Transportation Fee: College $360.00 Fee: $25.00
Each year, undergraduates pay $360 toward the Transportation Fee. This year, the fund totaled $8,560,000. The money from this fee is split into two parts: Transportation Services ($6,505,600) and Parking Services ($2,054,400). Transportation Services provides 28 Stampede buses, 16 shuttles, the Bikeshare program and more. Parking Services accounts for “sufficient, convenient and safe parking for students, faculty, staff and visitors,” according to UB’s website.
Each year, undergraduates pay $25 toward the College Fee. In 2013-14 fund totaled $611,000. The money allocated goes to the University Police ($387,300) and the “Academic Mission of the University” ($223,700).
Transcript Health Service Fee: Fee: $295.00 $10.00
Each year, undergraduates pay $295 toward the Health Service Fee. This year, the fund totaled $7,347,000. Many of the programs and services provided by this fee are free or “cost effective.” The money helps fund: Health Services ($3,283,000), Counseling Services ($2,596,000), Accessibility Resources ($368,000) and Wellness Education Services ($1,100,000).
Each year, undergraduates pay $10 toward the Transcript Fee. This year, it totaled $131,000. This fee provides unlimited official transcripts to students and alumni.
Campus Life Fee: $211.50 Undergraduate students pay $211.50 yearly toward the Campus Life Fee. This year, this fund totaled $5,232,000. The fee covers campus life programs and services that “support student academic success and personal development” and “recruiting and retaining top students,” according to UB’s website. The university says the fee “assists UB in recruiting and retaining top students, positioning them for life success after graduation and nurturing a connectedness to UB, resulting in enhanced alumni relations.” This fee is split up into five expenditures: academic and co-curricular personal development ($2,197,640), standards and safety ($399,714), student engagement ($1,016,646), undergraduate experience ($1,072,000) and “the Heart of the Campus” initiative ($546,000). The academic and co-curricular personal development component goes toward various leadership programs on campus, the UB 101 class, the many orientations UB has, Career Services, the Collegiate Readership Program and the marching band. Student engagement initiatives help fund late night programming, the Intercultural and Diversity Center, fraternities and sororities, veteran services, Student Union operations and more. The undergraduate experience portion of the money funds Student Affairs ($478,000). It also goes toward undergraduate education initiatives ($594,000), like seminars, the Academies, special events and more. “The Heart of the Campus” initiative funds renewing, upgrading and renovating buildings.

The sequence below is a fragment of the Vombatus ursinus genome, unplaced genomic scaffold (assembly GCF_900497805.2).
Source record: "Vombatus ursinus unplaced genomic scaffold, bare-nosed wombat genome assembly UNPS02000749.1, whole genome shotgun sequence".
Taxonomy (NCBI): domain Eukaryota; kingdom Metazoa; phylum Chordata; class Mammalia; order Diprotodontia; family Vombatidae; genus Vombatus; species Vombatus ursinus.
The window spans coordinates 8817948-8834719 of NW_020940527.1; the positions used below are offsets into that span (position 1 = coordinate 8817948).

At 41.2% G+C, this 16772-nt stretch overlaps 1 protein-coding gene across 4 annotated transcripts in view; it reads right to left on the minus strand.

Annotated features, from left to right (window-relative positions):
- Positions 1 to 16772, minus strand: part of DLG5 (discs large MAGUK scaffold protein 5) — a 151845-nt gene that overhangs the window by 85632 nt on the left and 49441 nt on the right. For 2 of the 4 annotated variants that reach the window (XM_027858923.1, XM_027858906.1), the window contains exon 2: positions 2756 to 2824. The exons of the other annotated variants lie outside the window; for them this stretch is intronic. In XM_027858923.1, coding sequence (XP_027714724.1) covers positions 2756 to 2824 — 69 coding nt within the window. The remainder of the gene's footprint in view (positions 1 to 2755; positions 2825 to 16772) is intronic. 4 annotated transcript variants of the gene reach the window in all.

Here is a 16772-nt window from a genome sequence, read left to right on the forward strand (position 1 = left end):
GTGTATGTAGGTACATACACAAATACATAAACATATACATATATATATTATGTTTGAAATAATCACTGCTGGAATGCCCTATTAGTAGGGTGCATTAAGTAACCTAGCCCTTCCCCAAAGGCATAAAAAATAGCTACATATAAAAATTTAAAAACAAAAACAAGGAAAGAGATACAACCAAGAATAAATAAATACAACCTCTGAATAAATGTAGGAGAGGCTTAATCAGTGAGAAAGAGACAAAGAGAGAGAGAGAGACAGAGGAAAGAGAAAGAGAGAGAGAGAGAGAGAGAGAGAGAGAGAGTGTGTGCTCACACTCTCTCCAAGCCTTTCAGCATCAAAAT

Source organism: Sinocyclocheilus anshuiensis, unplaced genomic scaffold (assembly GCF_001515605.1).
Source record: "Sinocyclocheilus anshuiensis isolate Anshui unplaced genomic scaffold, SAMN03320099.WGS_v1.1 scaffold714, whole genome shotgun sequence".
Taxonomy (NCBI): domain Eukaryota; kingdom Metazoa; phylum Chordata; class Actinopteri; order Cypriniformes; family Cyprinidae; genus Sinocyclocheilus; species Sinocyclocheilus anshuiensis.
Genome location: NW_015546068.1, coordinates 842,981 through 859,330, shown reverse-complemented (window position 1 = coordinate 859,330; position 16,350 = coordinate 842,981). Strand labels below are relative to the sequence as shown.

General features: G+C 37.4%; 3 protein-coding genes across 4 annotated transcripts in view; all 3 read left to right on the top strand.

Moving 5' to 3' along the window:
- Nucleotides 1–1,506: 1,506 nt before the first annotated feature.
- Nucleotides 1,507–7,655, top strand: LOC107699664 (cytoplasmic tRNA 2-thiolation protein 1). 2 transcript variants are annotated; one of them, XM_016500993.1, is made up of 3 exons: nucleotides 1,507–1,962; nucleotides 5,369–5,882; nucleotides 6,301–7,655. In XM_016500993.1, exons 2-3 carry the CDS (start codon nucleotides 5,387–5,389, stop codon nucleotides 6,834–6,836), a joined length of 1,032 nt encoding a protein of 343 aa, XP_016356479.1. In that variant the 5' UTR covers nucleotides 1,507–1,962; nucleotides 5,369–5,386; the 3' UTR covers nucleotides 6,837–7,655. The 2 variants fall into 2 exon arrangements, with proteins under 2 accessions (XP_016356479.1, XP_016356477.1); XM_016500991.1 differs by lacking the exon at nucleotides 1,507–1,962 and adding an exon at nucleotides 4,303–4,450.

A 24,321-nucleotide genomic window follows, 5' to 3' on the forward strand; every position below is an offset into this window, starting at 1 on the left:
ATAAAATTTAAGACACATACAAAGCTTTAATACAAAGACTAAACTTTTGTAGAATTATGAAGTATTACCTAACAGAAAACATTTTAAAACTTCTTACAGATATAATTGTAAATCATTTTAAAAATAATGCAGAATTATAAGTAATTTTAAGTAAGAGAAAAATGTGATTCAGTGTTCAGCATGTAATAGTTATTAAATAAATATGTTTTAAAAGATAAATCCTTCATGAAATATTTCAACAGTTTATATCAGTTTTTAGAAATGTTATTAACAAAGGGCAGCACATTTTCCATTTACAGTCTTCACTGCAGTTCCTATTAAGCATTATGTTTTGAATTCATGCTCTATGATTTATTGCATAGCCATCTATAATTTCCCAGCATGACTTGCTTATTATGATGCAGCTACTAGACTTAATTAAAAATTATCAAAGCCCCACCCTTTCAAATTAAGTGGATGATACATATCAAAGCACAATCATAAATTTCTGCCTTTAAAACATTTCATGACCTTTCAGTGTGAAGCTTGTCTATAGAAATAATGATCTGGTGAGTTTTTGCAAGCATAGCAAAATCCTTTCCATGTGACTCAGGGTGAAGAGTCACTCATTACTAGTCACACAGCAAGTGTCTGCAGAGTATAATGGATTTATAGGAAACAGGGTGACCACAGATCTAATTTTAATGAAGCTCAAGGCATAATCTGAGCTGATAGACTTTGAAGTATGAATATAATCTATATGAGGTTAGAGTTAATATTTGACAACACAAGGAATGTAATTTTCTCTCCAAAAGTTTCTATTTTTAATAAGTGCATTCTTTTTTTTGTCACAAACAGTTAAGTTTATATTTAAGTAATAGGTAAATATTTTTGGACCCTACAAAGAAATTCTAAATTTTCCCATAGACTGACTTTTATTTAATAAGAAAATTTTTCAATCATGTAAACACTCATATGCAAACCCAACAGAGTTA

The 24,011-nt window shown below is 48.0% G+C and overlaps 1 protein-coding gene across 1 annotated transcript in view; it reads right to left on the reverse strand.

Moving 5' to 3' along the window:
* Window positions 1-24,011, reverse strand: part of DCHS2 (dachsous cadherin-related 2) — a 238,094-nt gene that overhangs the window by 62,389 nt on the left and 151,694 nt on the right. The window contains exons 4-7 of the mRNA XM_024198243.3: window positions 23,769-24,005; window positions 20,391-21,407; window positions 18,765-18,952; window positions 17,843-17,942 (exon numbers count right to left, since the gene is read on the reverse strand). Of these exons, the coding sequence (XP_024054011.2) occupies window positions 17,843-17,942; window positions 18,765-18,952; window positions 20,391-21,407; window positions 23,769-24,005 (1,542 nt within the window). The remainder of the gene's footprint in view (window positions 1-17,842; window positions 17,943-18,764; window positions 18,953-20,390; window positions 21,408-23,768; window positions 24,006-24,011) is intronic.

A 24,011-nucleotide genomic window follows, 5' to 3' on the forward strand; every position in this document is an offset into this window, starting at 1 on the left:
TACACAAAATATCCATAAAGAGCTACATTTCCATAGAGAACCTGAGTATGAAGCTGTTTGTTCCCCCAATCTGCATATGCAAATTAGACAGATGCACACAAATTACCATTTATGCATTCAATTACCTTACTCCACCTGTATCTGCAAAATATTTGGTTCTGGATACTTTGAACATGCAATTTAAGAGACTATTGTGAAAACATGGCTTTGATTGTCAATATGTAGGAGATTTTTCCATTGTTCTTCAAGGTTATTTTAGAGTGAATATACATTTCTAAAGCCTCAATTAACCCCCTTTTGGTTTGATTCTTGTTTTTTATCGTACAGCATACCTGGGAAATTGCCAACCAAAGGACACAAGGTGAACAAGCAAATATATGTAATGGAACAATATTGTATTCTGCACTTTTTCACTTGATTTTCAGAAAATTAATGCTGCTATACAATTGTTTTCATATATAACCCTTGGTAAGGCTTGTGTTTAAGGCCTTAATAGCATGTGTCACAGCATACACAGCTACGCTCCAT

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UB alumni share what they feared before graduation, where they are now KEREN BARUCH
Senior Features Editor
Network. It’s the most important piece of advice Danielle Marmel, who graduated from UB in 2013, gives to this year’s graduating class. There are more than 220,000 UB alumni across the globe, according to UB’s commencement website. Some recent graduates find themselves pursuing their dream careers by either working or attending graduate schools. Others place a greater importance in taking time off before making the decision of what to do after graduation. During a time when numerous graduates aren’t finding jobs immediately after college – 53 percent of college graduates under the age of 25 who graduated from liberal arts colleges are jobless or underemployed, according to The Atlantic, and nearly 1.74 million students nationwide enrolled in graduate schools in fall 2012, according to The CounCourtesy of Danielle Marmel cil of Graduate Schools – Marmel Danielle Marmel, a UB alumna, was featured on the stressed how far networking has Today Show wearing a red-carpet inspired dress, gotten her. during her time working for Shadow PR. She, like Marmel is currently an account many other former UB students, has found life after college is not as frightening as she expected. coordinator at Shadow PR, a public relations, fashion and beauty, hospitality and lifestyle firm based in New York City. about the industry I’m passion- during the summer after her seThe internship programs UB of- ate about and led me to meeting nior year to go on vacation with fered helped her network during my current boss, who saw poten- her family and celebrate. Marmel said the scariest part her undergraduate career – she tial in me during my internship believes networking helped her and hired me once I graduated.” of leaving UB was not knowMarmel’s entry-level position ing if she was entering a job she attain her current position. “UB’s internship program is a dream job for many current wanted for the rest of her life. “And I’m still not 100 percent helped me apply for and re- communication majors – she ceive an internship at Chanel was featured on the Today Show positive this is what I will be doand then Shadow PR,” Marm- wearing a “red-carpet inspired” ing for the rest of my life, but it’s el said. “I will carry the contacts gown for a fashion segment dur- been a learning process,” Marmel said. “And now I know I’m on I made during these two expe- ing her first year of work. She knew she would be enter- the right track.” riences with me throughout my Marmel believes it’s imporentire career. These two intern- ing the work world after graduation, soAM shePage took1 some time off tant to take some time off before SCCC_Summer14_Buffalo_Layout 1 2/28/14 10:41 ships have allowed me to learn